WASHINGTON — President Trump said Sunday that he had ordered the National Guard to start the process of withdrawing from the District of Columbia, ‘‘now that everything is under perfect control,’’ as tens of thousands of people spent the weekend in the city, protesting the killing of George Floyd by Minneapolis police.
In a tweet, the president warned that the Guard members could return. ‘‘They will be going home, but can quickly return, if needed. Far fewer protesters showed up last night than anticipated!’’ he said.
Army Secretary Ryan McCarthy confirmed later Sunday that all out-of-state National Guard members would be withdrawn from the nation’s capital within 48 to 72 hours and all active-duty US troops who had been put on alert outside the city earlier in the week had gone home. He said officials were working on a plan to deactivate D.C. National Guard members but expected they would still help local police and federal law enforcement in the coming days.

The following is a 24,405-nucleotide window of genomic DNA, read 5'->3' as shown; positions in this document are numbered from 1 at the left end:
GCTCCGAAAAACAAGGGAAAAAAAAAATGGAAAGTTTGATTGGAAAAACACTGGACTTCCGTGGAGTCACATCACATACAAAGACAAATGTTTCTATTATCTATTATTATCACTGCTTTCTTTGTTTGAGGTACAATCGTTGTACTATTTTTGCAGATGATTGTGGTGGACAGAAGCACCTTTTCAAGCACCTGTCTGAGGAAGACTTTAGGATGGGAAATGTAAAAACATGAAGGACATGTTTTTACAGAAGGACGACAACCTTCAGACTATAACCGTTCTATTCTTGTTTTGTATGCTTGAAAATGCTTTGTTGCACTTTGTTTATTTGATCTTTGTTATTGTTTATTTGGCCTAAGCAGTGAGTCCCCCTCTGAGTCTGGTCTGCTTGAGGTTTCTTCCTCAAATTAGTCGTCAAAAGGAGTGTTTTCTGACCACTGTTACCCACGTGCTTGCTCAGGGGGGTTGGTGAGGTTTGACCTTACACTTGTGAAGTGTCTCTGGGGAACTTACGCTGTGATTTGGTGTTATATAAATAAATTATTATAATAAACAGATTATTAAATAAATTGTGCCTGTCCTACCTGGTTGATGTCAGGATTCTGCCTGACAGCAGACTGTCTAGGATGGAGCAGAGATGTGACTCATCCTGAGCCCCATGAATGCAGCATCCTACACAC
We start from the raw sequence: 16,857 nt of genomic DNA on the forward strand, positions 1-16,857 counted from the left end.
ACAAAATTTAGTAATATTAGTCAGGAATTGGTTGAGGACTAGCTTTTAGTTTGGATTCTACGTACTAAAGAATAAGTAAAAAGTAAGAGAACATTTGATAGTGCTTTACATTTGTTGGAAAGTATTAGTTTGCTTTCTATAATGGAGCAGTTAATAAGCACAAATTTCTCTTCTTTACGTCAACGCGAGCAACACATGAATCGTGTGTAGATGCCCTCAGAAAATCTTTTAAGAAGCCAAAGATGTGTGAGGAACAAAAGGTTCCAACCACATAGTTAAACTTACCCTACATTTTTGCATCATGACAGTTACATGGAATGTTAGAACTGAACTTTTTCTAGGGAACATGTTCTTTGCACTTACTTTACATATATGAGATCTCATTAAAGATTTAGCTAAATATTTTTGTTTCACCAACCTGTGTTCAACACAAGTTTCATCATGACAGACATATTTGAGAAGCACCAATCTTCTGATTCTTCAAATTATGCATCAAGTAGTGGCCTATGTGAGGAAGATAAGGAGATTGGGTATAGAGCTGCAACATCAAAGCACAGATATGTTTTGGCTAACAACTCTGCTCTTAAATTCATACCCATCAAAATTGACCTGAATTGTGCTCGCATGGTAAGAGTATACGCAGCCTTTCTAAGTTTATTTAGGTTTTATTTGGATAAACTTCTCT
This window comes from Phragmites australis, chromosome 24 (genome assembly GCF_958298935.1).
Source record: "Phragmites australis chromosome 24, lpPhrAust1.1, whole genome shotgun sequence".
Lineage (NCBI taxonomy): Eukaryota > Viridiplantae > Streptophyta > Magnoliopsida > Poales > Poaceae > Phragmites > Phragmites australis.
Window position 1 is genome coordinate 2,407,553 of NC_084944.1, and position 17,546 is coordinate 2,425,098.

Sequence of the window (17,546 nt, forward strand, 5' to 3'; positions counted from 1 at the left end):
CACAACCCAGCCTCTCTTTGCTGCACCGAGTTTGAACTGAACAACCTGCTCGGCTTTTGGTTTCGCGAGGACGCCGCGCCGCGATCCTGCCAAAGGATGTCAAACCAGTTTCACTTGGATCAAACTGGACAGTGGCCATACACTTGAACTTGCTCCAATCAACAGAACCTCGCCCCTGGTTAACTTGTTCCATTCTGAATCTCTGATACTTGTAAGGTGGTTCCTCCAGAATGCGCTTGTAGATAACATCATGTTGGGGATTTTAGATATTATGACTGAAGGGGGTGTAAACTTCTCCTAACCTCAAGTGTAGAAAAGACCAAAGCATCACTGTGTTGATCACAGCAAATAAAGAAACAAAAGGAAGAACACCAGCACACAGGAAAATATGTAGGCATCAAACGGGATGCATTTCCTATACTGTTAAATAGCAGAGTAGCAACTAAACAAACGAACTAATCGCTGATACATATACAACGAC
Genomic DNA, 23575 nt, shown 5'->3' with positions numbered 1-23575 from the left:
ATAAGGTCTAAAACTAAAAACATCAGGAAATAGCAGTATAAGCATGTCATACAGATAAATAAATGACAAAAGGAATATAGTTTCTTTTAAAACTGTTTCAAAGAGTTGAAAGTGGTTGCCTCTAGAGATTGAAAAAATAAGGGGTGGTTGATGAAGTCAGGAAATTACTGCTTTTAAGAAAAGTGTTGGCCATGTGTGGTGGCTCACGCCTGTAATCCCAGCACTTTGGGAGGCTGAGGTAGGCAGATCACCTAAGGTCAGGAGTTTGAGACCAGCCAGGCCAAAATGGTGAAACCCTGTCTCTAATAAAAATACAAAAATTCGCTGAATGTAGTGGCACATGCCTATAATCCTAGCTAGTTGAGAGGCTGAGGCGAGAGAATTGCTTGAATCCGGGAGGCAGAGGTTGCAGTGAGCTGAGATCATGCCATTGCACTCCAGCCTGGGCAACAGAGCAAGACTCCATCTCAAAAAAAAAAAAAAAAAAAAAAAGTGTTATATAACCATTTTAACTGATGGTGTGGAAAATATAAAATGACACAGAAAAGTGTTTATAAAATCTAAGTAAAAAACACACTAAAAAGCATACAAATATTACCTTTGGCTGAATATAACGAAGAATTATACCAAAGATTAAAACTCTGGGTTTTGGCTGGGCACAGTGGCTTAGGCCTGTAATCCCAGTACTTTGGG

‘‘Over the course of these last 48 hours, the National Guard, as well as our interagency partners working with [D.C.] Chief of Police Peter Newsham, looked at the trends, saw that it had become very peaceful in nature, and started to develop a plan for withdrawal of first out-of-state National Guardsmen supporting the D.C. Guard — and then how do we get on a glide path to turning off the D.C. Guard,’’ McCarthy said in a call with reporters.